Scientists, including Bioversity International banana specialists, are scrambling to find a cure for a devastating fungus that threatens to wipe out the global banana trade and plunge millions of farmers into poverty, reports a recent SciDevNet blog post.
"Around the world, banana farmers are fighting a losing battle against Tropical Race 4, a soil fungus that kills Cavendish bananas, the only type grown for the international market. The disease can be devastating for small banana farmers, who provide much of the 17 million tonnes of Cavendish bananas traded every year — mostly to rich countries where the fruit is popular as a healthy snack. [...] Bananas are also a staple food in many tropical countries, and the main source of protein for more than half a billion people around the world."
Interviewed by SciDevNet, Agustin Molina, Bioversity International pointed out that "in 1992/93, the fungus wiped out more than 5,000 hectares of Cavendish bananas in Indonesia and Malaysia".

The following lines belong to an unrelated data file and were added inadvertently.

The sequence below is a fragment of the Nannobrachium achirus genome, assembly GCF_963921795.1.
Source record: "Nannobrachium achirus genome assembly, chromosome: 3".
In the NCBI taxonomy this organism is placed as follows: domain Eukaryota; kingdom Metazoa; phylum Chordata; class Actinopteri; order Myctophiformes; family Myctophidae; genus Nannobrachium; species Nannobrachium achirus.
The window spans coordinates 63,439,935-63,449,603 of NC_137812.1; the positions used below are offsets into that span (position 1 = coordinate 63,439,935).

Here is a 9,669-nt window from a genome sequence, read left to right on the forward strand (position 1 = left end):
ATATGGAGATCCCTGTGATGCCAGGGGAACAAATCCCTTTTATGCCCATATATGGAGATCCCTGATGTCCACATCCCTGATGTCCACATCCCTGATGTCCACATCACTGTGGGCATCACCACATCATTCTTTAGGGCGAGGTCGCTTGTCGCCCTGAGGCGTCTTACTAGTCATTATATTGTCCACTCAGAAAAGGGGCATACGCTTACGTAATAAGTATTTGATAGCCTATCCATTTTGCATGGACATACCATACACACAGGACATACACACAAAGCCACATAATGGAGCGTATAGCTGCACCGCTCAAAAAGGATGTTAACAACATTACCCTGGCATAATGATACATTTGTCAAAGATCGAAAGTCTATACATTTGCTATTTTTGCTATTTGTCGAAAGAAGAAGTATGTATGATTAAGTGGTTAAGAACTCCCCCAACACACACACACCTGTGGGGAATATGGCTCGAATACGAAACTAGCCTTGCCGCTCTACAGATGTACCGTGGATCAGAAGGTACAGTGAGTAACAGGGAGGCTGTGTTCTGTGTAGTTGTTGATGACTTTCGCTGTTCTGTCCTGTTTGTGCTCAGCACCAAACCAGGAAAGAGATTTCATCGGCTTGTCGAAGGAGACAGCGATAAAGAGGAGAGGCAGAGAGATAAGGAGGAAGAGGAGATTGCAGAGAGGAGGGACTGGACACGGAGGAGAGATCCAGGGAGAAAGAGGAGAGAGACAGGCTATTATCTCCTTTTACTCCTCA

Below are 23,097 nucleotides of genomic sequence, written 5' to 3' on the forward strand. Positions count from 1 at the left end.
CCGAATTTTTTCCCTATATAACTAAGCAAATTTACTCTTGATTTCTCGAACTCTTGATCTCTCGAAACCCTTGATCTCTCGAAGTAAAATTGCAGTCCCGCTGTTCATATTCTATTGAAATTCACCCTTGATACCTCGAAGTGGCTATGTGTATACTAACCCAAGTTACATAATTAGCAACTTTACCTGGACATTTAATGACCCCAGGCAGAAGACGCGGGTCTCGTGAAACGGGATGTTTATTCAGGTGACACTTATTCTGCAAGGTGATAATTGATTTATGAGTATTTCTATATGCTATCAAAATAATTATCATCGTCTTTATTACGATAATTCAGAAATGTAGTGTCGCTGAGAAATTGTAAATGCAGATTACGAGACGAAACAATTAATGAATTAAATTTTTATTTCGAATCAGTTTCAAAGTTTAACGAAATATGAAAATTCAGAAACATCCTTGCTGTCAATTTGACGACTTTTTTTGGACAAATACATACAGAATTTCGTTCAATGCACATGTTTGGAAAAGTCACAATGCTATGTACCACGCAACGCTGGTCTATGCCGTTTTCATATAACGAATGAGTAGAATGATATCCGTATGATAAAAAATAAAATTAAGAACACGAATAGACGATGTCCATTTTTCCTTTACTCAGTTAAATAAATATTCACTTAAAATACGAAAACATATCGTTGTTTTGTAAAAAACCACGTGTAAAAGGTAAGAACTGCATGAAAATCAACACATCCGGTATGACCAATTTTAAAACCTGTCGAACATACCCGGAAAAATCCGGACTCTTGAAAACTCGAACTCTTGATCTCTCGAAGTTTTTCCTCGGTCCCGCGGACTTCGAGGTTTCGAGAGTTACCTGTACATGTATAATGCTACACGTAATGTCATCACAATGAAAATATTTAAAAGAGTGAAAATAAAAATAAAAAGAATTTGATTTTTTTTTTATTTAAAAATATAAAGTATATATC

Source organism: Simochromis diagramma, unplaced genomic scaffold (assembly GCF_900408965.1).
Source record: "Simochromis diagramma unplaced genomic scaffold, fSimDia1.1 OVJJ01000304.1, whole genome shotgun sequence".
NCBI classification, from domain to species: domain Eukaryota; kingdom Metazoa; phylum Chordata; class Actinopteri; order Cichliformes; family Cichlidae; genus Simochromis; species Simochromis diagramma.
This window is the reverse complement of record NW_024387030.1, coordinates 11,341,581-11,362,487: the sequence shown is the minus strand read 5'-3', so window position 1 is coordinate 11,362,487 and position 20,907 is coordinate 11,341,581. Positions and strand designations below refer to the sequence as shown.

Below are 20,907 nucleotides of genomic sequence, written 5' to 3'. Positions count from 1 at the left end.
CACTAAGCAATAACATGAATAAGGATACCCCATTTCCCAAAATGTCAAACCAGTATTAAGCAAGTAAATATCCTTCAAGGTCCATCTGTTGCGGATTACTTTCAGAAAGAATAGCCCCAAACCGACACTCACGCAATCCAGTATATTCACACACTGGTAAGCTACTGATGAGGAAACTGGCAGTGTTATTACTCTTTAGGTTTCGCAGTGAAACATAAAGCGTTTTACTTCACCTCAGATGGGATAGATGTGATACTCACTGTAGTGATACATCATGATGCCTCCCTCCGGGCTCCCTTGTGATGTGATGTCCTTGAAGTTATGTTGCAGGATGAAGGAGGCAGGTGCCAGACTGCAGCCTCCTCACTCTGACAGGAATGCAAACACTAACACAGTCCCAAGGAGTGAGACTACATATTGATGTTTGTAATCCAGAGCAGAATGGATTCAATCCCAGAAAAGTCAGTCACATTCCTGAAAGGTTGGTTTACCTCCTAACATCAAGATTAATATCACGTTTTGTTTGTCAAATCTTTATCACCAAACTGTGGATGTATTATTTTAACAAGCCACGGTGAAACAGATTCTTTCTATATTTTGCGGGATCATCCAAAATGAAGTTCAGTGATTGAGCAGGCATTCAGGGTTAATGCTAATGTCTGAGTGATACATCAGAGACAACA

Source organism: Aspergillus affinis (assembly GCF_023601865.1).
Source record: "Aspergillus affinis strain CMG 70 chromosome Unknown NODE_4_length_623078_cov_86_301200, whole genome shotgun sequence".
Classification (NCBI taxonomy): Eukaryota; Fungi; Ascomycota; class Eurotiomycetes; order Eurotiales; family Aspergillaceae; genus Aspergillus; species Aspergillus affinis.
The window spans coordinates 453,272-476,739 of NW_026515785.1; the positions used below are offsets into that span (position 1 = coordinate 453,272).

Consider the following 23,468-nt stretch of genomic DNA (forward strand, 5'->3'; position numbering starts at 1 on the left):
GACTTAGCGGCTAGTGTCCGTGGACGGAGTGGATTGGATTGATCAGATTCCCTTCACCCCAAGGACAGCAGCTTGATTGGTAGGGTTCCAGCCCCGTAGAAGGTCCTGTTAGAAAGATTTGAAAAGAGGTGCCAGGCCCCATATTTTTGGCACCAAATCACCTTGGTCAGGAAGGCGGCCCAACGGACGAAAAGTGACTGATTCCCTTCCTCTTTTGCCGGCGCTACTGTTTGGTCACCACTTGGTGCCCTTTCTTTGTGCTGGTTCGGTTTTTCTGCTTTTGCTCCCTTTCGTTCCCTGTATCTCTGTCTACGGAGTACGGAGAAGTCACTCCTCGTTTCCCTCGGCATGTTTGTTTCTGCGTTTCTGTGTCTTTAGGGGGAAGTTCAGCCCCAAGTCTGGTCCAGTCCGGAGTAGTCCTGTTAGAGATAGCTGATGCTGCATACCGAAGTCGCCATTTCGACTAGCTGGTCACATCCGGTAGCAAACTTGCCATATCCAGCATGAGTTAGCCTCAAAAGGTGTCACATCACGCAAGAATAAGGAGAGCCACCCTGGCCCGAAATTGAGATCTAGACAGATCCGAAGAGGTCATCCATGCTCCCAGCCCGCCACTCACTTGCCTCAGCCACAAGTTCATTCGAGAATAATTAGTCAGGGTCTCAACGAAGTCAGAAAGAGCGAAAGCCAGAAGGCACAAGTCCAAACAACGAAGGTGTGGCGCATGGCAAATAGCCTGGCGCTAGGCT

"Molina and his team try to work with local farmers to raise awareness of the threat and contain the spread of the fungus. He advocates footbaths, regulating the movement of workers and tough quarantines for seedlings and other imported plant matter. But despite such efforts, Tropical Race 4 has crossed the Pacific Ocean. With the fungus now in Mozambique, other East African countries largely dependent on Cavendish exports — such as Uganda — fear for their crop."
“If nothing is done in the next ten years, billions of dollars worth of crop will be lost,” added Enoch Kikulwe, an associate scientist at Bioversity International’s Uganda office.
Read the full article: Scientists race to halt banana catastrophe
Photo: Transporting bananas, Uganda. Credit: Bioversity International/N.Capozio